Do Any Indoor TV Antennas Work to Get Local Channels?

by Adrian Grahams

An indoor set-top antenna will receive reliable television pictures only in areas with the strongest digital signals, usually within 5 to 10 miles of a high-power main TV transmitter.

This is because indoor TV antennas have lower "gain," or signal strength, than external, rooftop antennas.


To work properly, digital and high-definition TV sets need stronger signals than the old-style analog receivers. Analog TV channels were easier to receive with smaller, lower-gain antennas. If a digital signal drops below a certain level, you'll get no picture at all on some or all channels. In most cases, even a more expensive, amplified indoor antenna will not improve TV reception if the original signal is too weak.


If you live near a high-power television transmitter, the signal might be strong enough for an indoor antenna to work properly. Those who live further away but on high ground, or toward the top of a tall building with a clear line of sight to the main TV transmitter, may also find a set-top antenna provides a reasonably good picture.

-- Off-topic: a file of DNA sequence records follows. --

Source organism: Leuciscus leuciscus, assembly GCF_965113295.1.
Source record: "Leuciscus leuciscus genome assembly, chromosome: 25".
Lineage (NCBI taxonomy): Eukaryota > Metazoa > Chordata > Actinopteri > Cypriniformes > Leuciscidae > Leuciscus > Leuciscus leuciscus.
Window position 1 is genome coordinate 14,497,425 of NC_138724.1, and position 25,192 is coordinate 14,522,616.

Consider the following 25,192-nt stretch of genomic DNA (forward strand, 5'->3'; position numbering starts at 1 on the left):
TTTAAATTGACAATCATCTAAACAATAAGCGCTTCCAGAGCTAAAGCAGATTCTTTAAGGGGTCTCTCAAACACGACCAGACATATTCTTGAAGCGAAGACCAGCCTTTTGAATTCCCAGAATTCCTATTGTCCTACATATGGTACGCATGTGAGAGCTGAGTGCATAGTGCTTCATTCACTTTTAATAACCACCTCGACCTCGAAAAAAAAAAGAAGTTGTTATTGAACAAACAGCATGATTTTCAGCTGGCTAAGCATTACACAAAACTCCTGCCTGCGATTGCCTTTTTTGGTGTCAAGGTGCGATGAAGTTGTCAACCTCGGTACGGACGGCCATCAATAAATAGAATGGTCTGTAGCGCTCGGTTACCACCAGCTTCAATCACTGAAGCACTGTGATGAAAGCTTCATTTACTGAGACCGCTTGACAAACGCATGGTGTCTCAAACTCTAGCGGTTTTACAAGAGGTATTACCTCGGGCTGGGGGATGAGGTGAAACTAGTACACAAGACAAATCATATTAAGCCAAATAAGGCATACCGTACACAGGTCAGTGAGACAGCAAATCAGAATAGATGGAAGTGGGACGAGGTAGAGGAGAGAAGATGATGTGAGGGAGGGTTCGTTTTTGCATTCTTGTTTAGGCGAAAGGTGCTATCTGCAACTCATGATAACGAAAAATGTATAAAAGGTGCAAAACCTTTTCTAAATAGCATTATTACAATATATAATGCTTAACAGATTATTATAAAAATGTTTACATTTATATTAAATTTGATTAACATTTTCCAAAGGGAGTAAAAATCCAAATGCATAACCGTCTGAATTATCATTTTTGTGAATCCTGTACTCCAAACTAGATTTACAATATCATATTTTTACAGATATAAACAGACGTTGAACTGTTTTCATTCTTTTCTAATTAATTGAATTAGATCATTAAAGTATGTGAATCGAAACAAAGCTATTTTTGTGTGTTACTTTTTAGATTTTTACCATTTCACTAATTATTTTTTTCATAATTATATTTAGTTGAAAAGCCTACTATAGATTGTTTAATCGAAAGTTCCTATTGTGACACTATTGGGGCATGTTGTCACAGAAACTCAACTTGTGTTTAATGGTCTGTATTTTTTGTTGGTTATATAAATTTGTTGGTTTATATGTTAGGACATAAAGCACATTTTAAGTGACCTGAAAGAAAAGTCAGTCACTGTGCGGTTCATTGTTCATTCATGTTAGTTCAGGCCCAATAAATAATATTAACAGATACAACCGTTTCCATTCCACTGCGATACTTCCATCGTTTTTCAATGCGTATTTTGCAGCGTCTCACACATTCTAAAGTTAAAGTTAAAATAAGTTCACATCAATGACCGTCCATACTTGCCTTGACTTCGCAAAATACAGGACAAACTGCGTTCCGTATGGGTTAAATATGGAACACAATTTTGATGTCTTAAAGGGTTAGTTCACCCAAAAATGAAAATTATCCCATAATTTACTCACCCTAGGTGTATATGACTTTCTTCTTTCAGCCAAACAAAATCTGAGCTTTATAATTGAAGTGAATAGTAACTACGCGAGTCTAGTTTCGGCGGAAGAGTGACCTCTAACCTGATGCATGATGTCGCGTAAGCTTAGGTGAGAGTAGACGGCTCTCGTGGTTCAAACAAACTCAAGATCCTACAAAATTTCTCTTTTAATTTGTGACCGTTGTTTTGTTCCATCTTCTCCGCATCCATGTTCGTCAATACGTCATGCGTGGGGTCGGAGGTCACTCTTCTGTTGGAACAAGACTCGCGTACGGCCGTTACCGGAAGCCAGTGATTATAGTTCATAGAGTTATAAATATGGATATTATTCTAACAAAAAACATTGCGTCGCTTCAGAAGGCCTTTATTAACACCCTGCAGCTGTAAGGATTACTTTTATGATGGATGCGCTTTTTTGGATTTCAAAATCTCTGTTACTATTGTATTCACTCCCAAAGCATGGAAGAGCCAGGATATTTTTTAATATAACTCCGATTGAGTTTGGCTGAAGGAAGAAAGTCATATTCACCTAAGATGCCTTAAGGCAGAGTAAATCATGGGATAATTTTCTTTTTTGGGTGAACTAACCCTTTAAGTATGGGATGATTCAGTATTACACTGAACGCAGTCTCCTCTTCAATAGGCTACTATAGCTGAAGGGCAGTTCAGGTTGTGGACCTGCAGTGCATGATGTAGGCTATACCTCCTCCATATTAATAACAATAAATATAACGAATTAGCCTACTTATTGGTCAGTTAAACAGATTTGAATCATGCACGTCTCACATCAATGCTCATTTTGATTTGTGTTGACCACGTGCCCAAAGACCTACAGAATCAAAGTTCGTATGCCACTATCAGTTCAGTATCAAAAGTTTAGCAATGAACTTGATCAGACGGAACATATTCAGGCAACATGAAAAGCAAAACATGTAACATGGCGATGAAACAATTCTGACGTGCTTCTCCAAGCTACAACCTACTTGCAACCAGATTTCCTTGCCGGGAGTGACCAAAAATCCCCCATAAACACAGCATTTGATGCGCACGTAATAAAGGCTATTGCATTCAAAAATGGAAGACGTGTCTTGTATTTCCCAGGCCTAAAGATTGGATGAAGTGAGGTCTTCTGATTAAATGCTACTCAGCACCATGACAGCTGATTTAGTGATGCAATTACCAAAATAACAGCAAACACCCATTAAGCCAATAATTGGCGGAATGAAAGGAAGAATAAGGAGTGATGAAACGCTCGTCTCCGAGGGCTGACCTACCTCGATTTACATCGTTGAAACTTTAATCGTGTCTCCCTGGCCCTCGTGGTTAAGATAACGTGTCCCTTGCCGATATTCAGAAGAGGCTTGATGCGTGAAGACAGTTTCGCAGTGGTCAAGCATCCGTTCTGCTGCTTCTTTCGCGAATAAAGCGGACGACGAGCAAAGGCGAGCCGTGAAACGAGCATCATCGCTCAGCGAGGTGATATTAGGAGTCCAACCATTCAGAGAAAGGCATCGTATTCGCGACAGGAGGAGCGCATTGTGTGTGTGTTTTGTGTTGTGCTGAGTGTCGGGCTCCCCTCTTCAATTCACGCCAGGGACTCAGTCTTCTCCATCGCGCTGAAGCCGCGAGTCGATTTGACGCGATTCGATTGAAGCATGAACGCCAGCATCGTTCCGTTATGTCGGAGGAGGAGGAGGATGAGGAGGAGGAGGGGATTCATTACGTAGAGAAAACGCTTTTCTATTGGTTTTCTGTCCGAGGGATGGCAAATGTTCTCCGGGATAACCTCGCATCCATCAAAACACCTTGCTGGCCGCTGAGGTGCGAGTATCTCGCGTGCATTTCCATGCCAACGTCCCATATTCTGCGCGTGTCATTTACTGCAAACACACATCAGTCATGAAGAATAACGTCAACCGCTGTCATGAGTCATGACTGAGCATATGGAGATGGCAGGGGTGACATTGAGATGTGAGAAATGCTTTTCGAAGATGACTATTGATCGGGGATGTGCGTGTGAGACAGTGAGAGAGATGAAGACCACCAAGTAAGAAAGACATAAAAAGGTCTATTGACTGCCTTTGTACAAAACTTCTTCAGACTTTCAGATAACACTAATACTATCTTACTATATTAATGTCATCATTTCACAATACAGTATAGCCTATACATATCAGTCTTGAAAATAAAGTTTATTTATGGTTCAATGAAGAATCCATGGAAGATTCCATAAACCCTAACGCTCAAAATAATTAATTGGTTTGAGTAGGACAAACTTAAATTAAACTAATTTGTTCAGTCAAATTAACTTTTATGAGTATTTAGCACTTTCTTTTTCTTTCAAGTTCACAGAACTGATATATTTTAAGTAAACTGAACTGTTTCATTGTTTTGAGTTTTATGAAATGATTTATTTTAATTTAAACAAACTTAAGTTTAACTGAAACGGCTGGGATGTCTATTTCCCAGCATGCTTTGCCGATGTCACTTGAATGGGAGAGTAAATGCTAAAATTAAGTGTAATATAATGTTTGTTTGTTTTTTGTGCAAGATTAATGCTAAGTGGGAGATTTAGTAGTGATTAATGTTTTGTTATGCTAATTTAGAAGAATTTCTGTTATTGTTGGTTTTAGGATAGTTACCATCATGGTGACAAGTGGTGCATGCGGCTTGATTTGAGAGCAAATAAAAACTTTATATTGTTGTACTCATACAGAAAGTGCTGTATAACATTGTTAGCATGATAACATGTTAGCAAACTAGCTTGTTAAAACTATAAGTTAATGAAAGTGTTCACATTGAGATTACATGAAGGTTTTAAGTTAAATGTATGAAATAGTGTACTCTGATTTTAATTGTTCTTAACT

A professionally installed external or rooftop antenna is now usually required to guarantee stable, clear and reliable digital terrestrial television pictures. Quality cabling and skillful siting of the antenna is essential for high-quality TV reception.

About the Author

Adrian Grahams began writing professionally in 1989 after training as a newspaper reporter. His work has been published online and in various newspapers, including "The Cornish Times" and "The Sunday Independent." Grahams specializes in technology and communications. He holds a Bachelor of Science, postgraduate diplomas in journalism and website design and is studying for an MBA.

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